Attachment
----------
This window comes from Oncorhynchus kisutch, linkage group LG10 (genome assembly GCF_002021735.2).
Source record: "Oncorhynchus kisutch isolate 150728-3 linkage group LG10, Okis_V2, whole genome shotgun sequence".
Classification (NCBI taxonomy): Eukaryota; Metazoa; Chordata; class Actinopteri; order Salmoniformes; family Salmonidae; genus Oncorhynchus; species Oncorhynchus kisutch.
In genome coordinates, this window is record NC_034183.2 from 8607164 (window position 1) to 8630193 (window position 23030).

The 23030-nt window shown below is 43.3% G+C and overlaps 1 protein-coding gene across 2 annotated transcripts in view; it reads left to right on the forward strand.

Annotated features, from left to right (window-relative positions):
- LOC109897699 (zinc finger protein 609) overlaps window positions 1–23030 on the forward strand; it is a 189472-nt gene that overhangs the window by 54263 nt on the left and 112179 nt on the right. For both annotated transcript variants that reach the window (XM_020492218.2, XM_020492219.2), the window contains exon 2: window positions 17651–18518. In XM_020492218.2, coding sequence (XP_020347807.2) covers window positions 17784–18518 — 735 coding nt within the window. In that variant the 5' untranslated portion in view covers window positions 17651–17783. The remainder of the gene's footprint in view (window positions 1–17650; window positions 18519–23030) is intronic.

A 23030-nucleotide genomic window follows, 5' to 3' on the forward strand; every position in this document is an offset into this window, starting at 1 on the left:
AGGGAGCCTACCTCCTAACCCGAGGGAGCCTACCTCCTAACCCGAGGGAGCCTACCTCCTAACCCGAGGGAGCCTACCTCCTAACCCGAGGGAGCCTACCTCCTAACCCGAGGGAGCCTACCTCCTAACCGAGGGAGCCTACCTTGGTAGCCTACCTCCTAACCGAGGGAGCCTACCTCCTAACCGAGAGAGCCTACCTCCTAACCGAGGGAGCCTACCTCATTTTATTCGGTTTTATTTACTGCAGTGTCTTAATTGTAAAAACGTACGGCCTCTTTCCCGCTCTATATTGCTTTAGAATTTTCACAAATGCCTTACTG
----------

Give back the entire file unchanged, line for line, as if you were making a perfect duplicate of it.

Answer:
This window comes from Oncorhynchus kisutch, linkage group LG10 (genome assembly GCF_002021735.2).
Source record: "Oncorhynchus kisutch isolate 150728-3 linkage group LG10, Okis_V2, whole genome shotgun sequence".
Classification (NCBI taxonomy): Eukaryota; Metazoa; Chordata; class Actinopteri; order Salmoniformes; family Salmonidae; genus Oncorhynchus; species Oncorhynchus kisutch.
In genome coordinates, this window is record NC_034183.2 from 8607164 (window position 1) to 8630193 (window position 23030).

The 23030-nt window shown below is 43.3% G+C and overlaps 1 protein-coding gene across 2 annotated transcripts in view; it reads left to right on the forward strand.

Annotated features, from left to right (window-relative positions):
- LOC109897699 (zinc finger protein 609) overlaps window positions 1–23030 on the forward strand; it is a 189472-nt gene that overhangs the window by 54263 nt on the left and 112179 nt on the right. For both annotated transcript variants that reach the window (XM_020492218.2, XM_020492219.2), the window contains exon 2: window positions 17651–18518. In XM_020492218.2, coding sequence (XP_020347807.2) covers window positions 17784–18518 — 735 coding nt within the window. In that variant the 5' untranslated portion in view covers window positions 17651–17783. The remainder of the gene's footprint in view (window positions 1–17650; window positions 18519–23030) is intronic.

A 23030-nucleotide genomic window follows, 5' to 3' on the forward strand; every position in this document is an offset into this window, starting at 1 on the left:
AGGGAGCCTACCTCCTAACCCGAGGGAGCCTACCTCCTAACCCGAGGGAGCCTACCTCCTAACCCGAGGGAGCCTACCTCCTAACCCGAGGGAGCCTACCTCCTAACCCGAGGGAGCCTACCTCCTAACCGAGGGAGCCTACCTTGGTAGCCTACCTCCTAACCGAGGGAGCCTACCTCCTAACCGAGAGAGCCTACCTCCTAACCGAGGGAGCCTACCTCATTTTATTCGGTTTTATTTACTGCAGTGTCTTAATTGTAAAAACGTACGGCCTCTTTCCCGCTCTATATTGCTTTAGAATTTTCACAAATGCCTTACTG